Iceland is a country of immense beauty. In my mind it is one of the most diverse landscapes in the world despite being and island country. It is volcanic and glaciated and it is these singular natural forces that have largely shaped the landscape. From windswept volcanic planes, to the mountainous highlands, fjords, coastlines, glaciers, and myriad rivers and waterfalls, it is a place that presents one with so many photographic opportunities. The islands location in the Northern hemisphere also brings almost continuous light, with an extended twilight in the summer, and much shorter days in the winter, which affords one the opportunity to see the dancing Northern Lights. It is also a place of extremes, especially regarding the weather, which can change hour by hour. And in fact that is the old adage in Iceland that if you don’t like the weather, just give it an hour. The countries population of around 360,000 is out numbered by the sheep, and the number of visitors and tourists who flock there. The sheep of course are permanent residents. It is one of my favorite places on this planet.
Let me start by saying that I do not intend for this post to be a giant primer on long exposure image making. Nor is it a justification for the techniques over a more traditional approach to capturing a scene. A great deal of my current landscape or architectural work is not specifically long exposure. But in the right conditions - environmental and type of light - I appreciate how it can bring a kind of hyper clarity to the subject that is uniquely contrasted against the soft rendering of sky and water.
I have a good friend, and excellent photographer, who recently said that he thought I preferred black and white image making over color. I was not sure this was true and in fact a review of my various social media feeds showed that I was probably split down the middle on the use of color versus black and white. I think that what he was referring too was that I tend to push certain types of images into black and white while others go to color. I shoot landscapes predominantly in color whereas my street, architecture, and even my portrait work strays over into black and white. I do not have a formula for all this and the decision often comes down to the type of light I was shooting in and whether the color tones in the shot would convert well to a dramatic black and white conversion.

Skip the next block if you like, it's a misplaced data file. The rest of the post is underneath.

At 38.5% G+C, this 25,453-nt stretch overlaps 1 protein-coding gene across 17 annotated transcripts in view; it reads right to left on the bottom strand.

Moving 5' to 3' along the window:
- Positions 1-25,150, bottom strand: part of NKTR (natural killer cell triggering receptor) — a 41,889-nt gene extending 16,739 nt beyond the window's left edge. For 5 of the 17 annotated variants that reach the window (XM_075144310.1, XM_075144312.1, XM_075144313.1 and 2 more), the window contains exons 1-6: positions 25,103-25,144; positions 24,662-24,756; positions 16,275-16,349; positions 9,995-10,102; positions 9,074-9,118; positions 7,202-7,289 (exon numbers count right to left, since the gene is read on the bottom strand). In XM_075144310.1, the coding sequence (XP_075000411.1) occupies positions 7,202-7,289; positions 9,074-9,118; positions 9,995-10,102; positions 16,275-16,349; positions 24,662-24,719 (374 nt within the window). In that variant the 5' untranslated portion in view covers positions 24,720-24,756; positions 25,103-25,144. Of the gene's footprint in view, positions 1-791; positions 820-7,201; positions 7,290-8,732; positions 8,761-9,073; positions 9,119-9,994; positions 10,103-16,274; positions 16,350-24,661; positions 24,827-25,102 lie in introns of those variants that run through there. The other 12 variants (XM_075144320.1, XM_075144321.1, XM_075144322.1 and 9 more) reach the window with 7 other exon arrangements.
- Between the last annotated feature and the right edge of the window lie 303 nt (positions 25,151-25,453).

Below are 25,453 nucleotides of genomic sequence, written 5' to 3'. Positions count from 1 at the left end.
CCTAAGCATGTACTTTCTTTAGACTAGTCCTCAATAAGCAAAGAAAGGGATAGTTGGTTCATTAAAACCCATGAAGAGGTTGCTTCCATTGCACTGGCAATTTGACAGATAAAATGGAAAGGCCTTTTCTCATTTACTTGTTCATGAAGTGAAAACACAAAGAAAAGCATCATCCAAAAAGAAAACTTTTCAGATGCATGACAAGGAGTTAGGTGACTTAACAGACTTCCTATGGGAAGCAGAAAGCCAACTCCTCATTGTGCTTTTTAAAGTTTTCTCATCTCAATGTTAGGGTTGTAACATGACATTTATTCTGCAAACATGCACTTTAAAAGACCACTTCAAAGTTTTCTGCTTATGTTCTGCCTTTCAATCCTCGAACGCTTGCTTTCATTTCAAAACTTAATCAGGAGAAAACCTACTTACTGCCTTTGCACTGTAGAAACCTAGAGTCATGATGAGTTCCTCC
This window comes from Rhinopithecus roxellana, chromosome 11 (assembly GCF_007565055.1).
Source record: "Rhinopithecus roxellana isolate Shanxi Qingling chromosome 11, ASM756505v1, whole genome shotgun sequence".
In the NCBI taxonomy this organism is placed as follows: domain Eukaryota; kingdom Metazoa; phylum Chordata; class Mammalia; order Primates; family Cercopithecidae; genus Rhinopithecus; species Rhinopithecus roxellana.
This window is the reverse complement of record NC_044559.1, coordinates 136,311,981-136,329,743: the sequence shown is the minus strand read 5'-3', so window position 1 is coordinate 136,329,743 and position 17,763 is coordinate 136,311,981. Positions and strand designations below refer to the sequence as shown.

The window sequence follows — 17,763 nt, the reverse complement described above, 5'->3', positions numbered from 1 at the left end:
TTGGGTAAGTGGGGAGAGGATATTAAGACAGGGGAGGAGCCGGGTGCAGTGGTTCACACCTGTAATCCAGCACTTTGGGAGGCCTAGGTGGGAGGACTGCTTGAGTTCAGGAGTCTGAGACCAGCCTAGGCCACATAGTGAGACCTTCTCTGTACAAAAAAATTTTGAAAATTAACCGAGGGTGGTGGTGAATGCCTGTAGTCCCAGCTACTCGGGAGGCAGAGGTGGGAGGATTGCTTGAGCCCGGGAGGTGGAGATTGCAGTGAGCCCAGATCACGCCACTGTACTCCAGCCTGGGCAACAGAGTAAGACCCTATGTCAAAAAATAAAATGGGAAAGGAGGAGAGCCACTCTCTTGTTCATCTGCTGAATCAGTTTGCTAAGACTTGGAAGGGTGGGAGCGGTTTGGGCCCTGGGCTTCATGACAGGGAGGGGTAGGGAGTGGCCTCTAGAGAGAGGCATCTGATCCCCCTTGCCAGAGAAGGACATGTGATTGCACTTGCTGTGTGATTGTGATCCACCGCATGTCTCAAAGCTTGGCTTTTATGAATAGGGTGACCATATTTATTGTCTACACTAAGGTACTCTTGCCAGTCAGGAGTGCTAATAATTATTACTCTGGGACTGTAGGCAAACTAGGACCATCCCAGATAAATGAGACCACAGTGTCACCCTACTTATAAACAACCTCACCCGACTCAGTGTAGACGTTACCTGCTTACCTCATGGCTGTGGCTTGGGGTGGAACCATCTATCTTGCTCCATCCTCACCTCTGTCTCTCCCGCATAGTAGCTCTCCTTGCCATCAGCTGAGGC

It would seem that the fortuitous occasion to photograph combines working the Fall soybean harvest continues. Only a few days ago I was able to shoot a harvest while who-leading a photo walk in the Ag Preserve of Montgomery County, Maryland (See "Chasing the Harvest at Shepherd's Hey Farm"). And now today, while heading home from the office I happened upon another harvest just outside of Shepherdstown, WV.
Hi everyone. I have had quite a busy month of October that included a shooting trip to Zion National Park which was followed by my Fall in West Virginia Workshop with my partner Martin Radigan. I am still working through a myriad of images and will get some of these up here as soon as I can. I am holding off on the Zion images as I am waiting for the publication of my new article in the upcoming edition of Fuji X Passion Magazine, Volume 2.
When I made the ultimate switch to Fuji I did not imagine at the time that I would be off exploring the world beyond the grand landscape. Though landscape remains a primary pursuit I have enjoyed the blissful freedom of street photography, portraits, architecture, and the other ephemera of opportunities afforded by a camera system that simply gets out of the way of making images.